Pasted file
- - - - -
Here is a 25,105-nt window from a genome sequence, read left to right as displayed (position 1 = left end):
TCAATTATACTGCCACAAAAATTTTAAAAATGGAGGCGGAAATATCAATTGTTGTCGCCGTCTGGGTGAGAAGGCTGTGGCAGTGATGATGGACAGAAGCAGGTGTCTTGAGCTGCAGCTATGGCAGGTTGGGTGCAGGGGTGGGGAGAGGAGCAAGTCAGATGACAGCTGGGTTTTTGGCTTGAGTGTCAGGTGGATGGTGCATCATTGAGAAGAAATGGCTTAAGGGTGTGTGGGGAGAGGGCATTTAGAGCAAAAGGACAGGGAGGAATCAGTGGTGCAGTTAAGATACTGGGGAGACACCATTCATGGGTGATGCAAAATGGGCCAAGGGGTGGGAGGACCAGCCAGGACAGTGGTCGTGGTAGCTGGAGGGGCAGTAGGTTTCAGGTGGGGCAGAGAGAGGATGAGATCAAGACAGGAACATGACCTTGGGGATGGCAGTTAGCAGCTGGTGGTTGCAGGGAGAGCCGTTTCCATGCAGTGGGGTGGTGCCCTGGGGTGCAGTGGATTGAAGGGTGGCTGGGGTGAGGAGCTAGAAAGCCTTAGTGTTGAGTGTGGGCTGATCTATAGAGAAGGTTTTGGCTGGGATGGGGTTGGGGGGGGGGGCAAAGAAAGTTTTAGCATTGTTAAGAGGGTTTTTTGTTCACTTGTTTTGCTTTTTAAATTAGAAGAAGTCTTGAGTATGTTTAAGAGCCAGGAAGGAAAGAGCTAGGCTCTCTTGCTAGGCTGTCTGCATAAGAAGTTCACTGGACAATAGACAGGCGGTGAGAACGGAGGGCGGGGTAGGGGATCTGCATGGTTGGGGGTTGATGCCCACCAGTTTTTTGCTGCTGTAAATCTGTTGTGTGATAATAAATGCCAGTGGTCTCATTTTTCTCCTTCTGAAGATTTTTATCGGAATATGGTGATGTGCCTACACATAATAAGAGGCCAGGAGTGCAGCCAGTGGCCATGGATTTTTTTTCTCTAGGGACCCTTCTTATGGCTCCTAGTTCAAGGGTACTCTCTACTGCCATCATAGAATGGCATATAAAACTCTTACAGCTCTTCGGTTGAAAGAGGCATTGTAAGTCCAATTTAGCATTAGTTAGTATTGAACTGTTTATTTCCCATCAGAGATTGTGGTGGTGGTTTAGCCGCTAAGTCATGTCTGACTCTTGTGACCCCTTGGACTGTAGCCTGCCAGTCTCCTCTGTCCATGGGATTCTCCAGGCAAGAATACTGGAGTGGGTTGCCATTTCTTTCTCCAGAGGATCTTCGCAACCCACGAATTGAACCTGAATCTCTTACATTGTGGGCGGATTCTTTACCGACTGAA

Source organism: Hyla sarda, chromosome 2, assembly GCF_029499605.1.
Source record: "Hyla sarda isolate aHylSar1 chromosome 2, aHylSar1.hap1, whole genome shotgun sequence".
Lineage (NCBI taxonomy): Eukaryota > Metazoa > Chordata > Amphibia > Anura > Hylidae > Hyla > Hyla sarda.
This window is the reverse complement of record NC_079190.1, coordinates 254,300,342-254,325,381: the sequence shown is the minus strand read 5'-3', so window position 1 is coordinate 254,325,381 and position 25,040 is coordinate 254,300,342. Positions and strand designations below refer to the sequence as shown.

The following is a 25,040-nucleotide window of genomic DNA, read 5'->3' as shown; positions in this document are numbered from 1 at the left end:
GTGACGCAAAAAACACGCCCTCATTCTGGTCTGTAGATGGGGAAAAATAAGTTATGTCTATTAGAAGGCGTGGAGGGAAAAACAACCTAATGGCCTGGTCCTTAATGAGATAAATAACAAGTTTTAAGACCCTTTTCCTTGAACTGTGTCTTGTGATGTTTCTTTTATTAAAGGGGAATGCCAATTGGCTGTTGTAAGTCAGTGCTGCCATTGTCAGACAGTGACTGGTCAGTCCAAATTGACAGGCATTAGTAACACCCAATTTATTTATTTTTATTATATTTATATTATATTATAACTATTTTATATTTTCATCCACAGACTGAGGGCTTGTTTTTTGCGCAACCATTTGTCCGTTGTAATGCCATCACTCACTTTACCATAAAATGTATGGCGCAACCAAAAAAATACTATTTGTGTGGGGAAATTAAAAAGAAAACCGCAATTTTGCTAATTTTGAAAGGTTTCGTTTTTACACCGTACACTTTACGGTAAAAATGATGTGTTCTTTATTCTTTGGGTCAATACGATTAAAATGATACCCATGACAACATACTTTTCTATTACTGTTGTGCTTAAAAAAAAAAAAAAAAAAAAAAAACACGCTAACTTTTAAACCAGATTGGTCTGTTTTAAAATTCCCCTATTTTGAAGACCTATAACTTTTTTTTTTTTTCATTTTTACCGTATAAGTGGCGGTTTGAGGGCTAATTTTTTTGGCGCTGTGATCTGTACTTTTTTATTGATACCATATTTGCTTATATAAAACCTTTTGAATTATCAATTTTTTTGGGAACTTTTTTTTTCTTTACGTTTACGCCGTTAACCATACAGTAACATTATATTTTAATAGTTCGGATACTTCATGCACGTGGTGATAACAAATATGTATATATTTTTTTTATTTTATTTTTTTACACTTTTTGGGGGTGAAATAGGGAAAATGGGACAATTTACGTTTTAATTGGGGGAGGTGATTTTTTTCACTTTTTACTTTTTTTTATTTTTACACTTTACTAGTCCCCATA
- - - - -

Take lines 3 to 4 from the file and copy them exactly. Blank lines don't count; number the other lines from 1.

Source organism: Hyla sarda, chromosome 2, assembly GCF_029499605.1.
Source record: "Hyla sarda isolate aHylSar1 chromosome 2, aHylSar1.hap1, whole genome shotgun sequence".